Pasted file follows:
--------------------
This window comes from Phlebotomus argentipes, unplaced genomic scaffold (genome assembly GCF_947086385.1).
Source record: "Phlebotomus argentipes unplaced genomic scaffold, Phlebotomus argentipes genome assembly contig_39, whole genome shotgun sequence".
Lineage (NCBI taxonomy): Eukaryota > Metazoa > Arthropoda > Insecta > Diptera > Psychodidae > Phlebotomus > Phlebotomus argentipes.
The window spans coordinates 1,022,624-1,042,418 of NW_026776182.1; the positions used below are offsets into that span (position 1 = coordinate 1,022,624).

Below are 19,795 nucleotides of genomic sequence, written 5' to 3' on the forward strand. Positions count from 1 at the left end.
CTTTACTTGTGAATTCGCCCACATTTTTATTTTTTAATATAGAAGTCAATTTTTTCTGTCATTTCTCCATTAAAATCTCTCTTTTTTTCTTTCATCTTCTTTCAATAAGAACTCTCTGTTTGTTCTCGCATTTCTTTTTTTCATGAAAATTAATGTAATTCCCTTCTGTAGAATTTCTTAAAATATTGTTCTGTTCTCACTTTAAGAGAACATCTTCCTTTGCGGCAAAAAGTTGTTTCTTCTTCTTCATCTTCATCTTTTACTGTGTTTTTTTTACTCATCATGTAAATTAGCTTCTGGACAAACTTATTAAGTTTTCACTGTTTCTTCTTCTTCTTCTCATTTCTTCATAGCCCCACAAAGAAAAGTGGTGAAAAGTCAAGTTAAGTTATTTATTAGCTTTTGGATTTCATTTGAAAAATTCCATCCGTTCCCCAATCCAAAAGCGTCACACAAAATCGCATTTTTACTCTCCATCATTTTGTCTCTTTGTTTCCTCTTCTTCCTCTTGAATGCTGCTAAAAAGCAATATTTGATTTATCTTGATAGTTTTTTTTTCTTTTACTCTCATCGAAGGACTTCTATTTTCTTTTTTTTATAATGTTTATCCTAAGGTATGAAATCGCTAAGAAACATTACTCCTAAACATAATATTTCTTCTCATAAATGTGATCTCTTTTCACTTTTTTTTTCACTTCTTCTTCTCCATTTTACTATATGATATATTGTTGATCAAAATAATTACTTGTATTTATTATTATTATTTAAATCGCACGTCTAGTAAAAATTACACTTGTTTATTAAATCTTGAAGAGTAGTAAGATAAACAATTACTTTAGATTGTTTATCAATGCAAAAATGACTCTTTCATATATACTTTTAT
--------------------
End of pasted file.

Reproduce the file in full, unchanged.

This window comes from Phlebotomus argentipes, unplaced genomic scaffold (genome assembly GCF_947086385.1).
Source record: "Phlebotomus argentipes unplaced genomic scaffold, Phlebotomus argentipes genome assembly contig_39, whole genome shotgun sequence".
Lineage (NCBI taxonomy): Eukaryota > Metazoa > Arthropoda > Insecta > Diptera > Psychodidae > Phlebotomus > Phlebotomus argentipes.
The window spans coordinates 1,022,624-1,042,418 of NW_026776182.1; the positions used below are offsets into that span (position 1 = coordinate 1,022,624).

Below are 19,795 nucleotides of genomic sequence, written 5' to 3' on the forward strand. Positions count from 1 at the left end.
CTTTACTTGTGAATTCGCCCACATTTTTATTTTTTAATATAGAAGTCAATTTTTTCTGTCATTTCTCCATTAAAATCTCTCTTTTTTTCTTTCATCTTCTTTCAATAAGAACTCTCTGTTTGTTCTCGCATTTCTTTTTTTCATGAAAATTAATGTAATTCCCTTCTGTAGAATTTCTTAAAATATTGTTCTGTTCTCACTTTAAGAGAACATCTTCCTTTGCGGCAAAAAGTTGTTTCTTCTTCTTCATCTTCATCTTTTACTGTGTTTTTTTTACTCATCATGTAAATTAGCTTCTGGACAAACTTATTAAGTTTTCACTGTTTCTTCTTCTTCTTCTCATTTCTTCATAGCCCCACAAAGAAAAGTGGTGAAAAGTCAAGTTAAGTTATTTATTAGCTTTTGGATTTCATTTGAAAAATTCCATCCGTTCCCCAATCCAAAAGCGTCACACAAAATCGCATTTTTACTCTCCATCATTTTGTCTCTTTGTTTCCTCTTCTTCCTCTTGAATGCTGCTAAAAAGCAATATTTGATTTATCTTGATAGTTTTTTTTTCTTTTACTCTCATCGAAGGACTTCTATTTTCTTTTTTTTATAATGTTTATCCTAAGGTATGAAATCGCTAAGAAACATTACTCCTAAACATAATATTTCTTCTCATAAATGTGATCTCTTTTCACTTTTTTTTTCACTTCTTCTTCTCCATTTTACTATATGATATATTGTTGATCAAAATAATTACTTGTATTTATTATTATTATTTAAATCGCACGTCTAGTAAAAATTACACTTGTTTATTAAATCTTGAAGAGTAGTAAGATAAACAATTACTTTAGATTGTTTATCAATGCAAAAATGACTCTTTCATATATACTTTTAT